"It rains at night."
I'm a bit confused, a lot of times I see sentences begin with time expressions folliwed by "ha". E.g Kyou ha kumori desu.. why is it different here?
The use of the particle は with a subject or topic generally means "as for /in regards to". Here, the particle isn't needed since it's a blanket statement. "it rains at night" doesn't need the extra emphasis. よるは雨がふります would be more like saying "as for night-time, it rains" (ex: if you were comparing weather in different times of day)
It isn't needed here, but can it still be used and mean the same thing (ignoring emphasis)?
I don't see why including は would mark it wrong when Duo always uses は in every other example this lesson.
雨 is just a noun, unlike in English where it is also a verb. 降る (ふる), a verb meaning to precipitate; to fall is needed to express that it is raining, or snowing, etc. The sentence is literally, "rain is falling at night."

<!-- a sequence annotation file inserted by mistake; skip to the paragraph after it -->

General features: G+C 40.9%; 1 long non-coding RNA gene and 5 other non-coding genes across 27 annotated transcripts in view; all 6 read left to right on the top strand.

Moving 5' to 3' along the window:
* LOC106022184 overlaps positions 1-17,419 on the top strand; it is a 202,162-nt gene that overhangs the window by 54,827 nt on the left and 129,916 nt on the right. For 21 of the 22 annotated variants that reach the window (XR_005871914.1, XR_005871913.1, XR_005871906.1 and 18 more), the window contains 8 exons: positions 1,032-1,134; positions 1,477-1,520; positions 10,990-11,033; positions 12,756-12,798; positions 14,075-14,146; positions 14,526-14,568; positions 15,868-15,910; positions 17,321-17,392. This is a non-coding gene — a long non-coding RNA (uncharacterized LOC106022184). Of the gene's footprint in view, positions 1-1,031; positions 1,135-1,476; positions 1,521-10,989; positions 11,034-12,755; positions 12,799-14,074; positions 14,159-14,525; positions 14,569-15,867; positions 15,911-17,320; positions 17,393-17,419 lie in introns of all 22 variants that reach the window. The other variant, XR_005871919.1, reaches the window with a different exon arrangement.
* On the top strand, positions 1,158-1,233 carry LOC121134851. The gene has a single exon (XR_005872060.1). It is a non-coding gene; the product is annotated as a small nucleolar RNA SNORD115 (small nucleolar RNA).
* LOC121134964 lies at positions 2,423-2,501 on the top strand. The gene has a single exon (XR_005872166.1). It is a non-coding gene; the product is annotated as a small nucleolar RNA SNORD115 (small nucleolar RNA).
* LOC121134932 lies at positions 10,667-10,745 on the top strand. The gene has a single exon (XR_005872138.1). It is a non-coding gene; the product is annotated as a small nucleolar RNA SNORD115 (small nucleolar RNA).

This is more like what you'd say after looking at a weather report. This roughly translates to "It's gonna rain at night." What we require here is "It rains at night" which is よる雨がふります
Because that's slightly different from what's being asked. "Ame desu" was previously presented in Duolingo as "it's rainy", so your sentence would translate as "it's rainy at night".
Very subtle difference.
I believe you sentence would be closer to ~the night is rainy~ according to previous exercises.
Can someone explain the function of が here? like I generally understand it's function but i'm confused how this helps the verb phrase work...not even sure if i'm asking the right question
It marks the noun "rain" as being the (non-topic) subject of the sentence. In English, there is a verb "to rain", but in Japanese we have to say that "rain falls".
It's not really simple. In English, "rain" is both a noun (raindrops), and a verb (to rain). In Japanese, it's only a noun. "The rain is falling" is the correct sentence. Thus, the subject of "the falling" is the rain (雨). In other sentences, that same subject is the snow.